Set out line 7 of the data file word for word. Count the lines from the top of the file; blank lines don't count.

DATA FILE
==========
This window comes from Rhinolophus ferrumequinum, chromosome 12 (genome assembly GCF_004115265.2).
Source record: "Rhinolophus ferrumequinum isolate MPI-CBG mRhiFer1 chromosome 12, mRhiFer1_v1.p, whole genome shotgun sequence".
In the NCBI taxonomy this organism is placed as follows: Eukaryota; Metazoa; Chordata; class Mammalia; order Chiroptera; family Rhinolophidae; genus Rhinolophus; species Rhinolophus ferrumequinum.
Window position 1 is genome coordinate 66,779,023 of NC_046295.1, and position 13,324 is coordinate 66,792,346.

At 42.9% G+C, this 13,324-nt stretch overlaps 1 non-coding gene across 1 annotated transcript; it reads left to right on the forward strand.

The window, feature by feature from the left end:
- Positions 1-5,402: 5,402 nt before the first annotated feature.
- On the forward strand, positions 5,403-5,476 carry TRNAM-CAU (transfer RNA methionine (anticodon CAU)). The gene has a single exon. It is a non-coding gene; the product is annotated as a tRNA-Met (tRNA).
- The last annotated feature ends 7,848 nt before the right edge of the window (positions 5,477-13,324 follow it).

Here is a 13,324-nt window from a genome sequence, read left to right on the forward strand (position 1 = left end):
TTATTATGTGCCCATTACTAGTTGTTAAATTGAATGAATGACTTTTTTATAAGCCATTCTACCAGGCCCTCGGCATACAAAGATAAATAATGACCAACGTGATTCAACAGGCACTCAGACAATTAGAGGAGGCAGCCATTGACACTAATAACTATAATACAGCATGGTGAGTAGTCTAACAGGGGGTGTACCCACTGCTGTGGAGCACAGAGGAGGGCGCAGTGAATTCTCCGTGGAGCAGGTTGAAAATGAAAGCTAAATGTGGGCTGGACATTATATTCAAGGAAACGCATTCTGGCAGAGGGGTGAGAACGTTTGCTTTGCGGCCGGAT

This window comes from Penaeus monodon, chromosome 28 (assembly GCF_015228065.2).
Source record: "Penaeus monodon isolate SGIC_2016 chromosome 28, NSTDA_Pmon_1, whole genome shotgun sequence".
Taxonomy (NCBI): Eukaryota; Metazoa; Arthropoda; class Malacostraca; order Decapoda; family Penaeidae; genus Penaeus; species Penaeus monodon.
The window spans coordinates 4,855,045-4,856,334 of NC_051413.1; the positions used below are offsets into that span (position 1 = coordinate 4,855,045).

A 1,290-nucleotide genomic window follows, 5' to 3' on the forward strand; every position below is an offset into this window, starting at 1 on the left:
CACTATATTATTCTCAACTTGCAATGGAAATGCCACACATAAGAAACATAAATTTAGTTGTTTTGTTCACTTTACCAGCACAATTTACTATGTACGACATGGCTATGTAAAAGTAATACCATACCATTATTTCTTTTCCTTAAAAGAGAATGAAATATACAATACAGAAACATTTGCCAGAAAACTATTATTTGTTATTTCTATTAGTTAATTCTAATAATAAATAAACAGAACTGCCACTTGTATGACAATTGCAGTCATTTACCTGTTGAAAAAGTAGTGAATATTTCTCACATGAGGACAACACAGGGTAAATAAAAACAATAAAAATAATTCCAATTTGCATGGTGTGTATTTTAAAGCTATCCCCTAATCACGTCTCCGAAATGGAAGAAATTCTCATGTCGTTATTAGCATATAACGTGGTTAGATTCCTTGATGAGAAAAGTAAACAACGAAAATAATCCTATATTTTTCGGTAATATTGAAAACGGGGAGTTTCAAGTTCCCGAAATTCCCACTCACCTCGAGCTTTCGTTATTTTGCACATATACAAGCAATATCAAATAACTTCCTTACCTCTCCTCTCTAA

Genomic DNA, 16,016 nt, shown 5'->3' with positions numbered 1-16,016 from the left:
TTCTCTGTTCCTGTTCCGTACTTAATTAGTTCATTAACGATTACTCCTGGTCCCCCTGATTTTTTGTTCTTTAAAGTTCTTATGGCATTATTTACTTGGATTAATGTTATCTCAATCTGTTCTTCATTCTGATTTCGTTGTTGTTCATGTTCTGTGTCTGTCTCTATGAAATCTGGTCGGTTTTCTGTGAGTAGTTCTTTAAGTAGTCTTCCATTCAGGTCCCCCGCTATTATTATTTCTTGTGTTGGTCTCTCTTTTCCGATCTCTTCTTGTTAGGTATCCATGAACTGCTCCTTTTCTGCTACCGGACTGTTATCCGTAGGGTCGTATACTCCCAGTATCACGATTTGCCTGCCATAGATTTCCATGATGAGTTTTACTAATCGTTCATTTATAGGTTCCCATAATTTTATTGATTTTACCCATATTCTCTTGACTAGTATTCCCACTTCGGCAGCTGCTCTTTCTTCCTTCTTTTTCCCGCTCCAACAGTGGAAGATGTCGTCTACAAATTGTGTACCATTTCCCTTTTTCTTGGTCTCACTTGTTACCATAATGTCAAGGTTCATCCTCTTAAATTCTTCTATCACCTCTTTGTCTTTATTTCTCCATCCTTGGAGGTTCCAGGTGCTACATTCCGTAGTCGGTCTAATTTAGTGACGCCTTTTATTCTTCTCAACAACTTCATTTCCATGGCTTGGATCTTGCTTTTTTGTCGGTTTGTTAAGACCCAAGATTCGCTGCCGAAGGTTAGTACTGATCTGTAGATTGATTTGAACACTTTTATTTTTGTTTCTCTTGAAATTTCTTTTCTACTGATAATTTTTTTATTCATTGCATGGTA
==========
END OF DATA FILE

- Positions 1-5,402: 5,402 nt before the first annotated feature.